Apologies for being silent for a while, but we have been busy preparing a new peer-to-peer media platform for Text 100 and our clients. Now is the time to break the silence: I am excited to announce that we created an office in the virtual world of Second Life that will be opened to the public the week of August 21st. PR Week is reporting about it today (Update 8/8: now accessible without subscription. Thanks Keith).
For those of you who are unfamiliar with Second Life, it is a rapidly growing virtual, 3-D world in which
people can interact, create, educate, play, and work in entirely new ways. Since Business Week dedicated a title story to the phenomenon of Second Life, many of you will know that it has already become a commercial platform where people now trade virtual goods in the amount of over US $ 5 m a month.
Second Life has also got the attention of influential bloggers. Shortly after Robert Scoble joined Second Life back in March, he felt that you could even view it as an operating system and advised Microsoft to pay close attention to it. Cory Doctorow, one of the authors of the popular blog boingboing and science fiction writer, raised the attention for Second Life when he used it for a virtual booksigning event in July last year.
Within the community of PR bloggers Steve Rubel and Shel Holtz in particular deserve credit for commenting early and regulary on the potential Second Life can have for communications. Last but not least, our very own Aedhmar Hynes flagged the potential of Second Life to the Arthur Page Society back in April and also blogged about it.
We view virtual worlds like Second Life as the next stage in the evolution of peer-to-peer media like blogs, wikis, social networks and other online forums. People are using all of them to connect about things they are interested in and create the content they are passionate about. However, Second Life is adding a new dimension to it, because it provides an immersive 3-D environment that makes it more illustrative and inspiring than other platforms.
As a result, we think it offers interesting new possibilities for education, innovation, collaboration and marketing. E.g. we will use our Second Life office for internal trainings where we can make our best trainers better available globally. Using the three dimensions of the virtual world we can also enrich any kind of online meetings for our clients. E.g. they will be able to use our office to hold press conferences. Or they could use it to solicit feedback on a new product design from users. Or they could pull a global work group together to hold a workshop in an inspiring environment that could be entirely customised for the topic being discussed. The possibilities are virtually (!) limitless.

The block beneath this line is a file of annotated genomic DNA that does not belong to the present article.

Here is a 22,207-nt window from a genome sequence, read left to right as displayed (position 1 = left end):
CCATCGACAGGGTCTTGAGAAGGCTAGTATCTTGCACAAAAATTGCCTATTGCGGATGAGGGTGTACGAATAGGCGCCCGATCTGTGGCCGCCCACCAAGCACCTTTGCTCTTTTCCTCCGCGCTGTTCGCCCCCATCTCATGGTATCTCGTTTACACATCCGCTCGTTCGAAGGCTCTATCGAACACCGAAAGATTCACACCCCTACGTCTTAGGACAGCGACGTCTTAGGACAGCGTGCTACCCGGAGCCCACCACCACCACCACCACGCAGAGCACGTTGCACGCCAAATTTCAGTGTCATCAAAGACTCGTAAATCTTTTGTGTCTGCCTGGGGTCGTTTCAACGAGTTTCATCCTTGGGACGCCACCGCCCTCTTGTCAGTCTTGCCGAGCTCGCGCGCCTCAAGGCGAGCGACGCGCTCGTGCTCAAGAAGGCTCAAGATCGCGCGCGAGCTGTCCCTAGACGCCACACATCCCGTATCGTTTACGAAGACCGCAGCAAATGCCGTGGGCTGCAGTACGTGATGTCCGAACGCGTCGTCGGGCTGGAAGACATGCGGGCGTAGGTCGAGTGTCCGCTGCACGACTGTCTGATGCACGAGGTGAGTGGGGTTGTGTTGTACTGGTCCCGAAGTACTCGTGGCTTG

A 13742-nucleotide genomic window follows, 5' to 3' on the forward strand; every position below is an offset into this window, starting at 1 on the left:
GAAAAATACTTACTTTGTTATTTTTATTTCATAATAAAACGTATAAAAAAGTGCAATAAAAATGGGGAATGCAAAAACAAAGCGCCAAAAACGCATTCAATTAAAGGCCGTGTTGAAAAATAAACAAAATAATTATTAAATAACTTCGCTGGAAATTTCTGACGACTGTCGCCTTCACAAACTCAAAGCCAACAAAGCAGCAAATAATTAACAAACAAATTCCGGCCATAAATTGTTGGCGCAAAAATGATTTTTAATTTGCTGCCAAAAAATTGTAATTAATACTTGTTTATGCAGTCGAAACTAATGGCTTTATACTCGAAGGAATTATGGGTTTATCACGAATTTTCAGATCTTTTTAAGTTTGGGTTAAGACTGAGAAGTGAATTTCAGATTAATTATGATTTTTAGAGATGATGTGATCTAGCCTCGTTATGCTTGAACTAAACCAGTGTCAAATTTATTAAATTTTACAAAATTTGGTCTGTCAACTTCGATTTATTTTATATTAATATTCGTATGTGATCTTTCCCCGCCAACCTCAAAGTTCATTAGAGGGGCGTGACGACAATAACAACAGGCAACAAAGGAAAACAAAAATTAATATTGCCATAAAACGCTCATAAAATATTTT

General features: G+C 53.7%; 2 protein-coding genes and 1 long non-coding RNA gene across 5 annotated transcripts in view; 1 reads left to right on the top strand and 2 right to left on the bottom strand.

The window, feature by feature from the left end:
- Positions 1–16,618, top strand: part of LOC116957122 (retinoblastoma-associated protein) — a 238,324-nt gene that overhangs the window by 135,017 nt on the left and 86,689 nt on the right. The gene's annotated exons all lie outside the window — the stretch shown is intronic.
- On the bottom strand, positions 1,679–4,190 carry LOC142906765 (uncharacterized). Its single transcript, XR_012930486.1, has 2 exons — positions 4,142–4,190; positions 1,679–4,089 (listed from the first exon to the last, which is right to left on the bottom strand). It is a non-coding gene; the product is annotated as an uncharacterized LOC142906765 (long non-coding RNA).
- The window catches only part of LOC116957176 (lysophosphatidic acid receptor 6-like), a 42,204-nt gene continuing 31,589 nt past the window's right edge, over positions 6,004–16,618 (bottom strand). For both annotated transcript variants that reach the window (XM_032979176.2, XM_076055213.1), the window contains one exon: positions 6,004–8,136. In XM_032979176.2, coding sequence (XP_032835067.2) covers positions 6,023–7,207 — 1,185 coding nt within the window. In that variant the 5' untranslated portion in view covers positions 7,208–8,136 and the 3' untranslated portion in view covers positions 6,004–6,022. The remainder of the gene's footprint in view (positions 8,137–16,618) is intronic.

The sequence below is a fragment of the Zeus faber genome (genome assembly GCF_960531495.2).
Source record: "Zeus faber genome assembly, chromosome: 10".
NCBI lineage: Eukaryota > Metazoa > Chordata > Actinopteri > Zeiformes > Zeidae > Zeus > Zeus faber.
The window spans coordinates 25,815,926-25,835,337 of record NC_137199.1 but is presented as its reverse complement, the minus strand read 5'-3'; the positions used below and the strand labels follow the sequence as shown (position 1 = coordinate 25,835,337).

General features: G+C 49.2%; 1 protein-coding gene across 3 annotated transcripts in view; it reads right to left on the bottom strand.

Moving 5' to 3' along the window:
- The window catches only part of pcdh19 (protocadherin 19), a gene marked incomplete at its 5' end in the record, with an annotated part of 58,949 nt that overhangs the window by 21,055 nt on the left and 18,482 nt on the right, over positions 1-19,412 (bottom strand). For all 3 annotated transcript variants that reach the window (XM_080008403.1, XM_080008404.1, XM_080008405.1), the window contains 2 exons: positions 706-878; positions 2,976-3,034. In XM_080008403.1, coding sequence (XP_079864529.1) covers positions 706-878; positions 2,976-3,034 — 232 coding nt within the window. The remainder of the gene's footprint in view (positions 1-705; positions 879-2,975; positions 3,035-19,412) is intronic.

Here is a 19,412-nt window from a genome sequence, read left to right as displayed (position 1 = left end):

The Text 100 Second Life office has three sections: welcome center, amphitheater, and information center, and visitors are able to fly between the different areas. Screens throughout the office will be used for slide shows or video streams. The information center will also showcase Text 100 client work, news, and office contact information.
Of course, we also look at virtual worlds with a good sense of reality. While Second Life is growing really fast, it is still early days. Like with all communications platforms, we will always have to check how it can support our clients' business, before we propose an engagement to them. However, we have rarely met someone who wasn't excited about its opportunities once they have seen it.
We will come out with more news on our virtual office in the upcoming weeks, as we externally launch it to both real life and Second Life publics. Watch this space!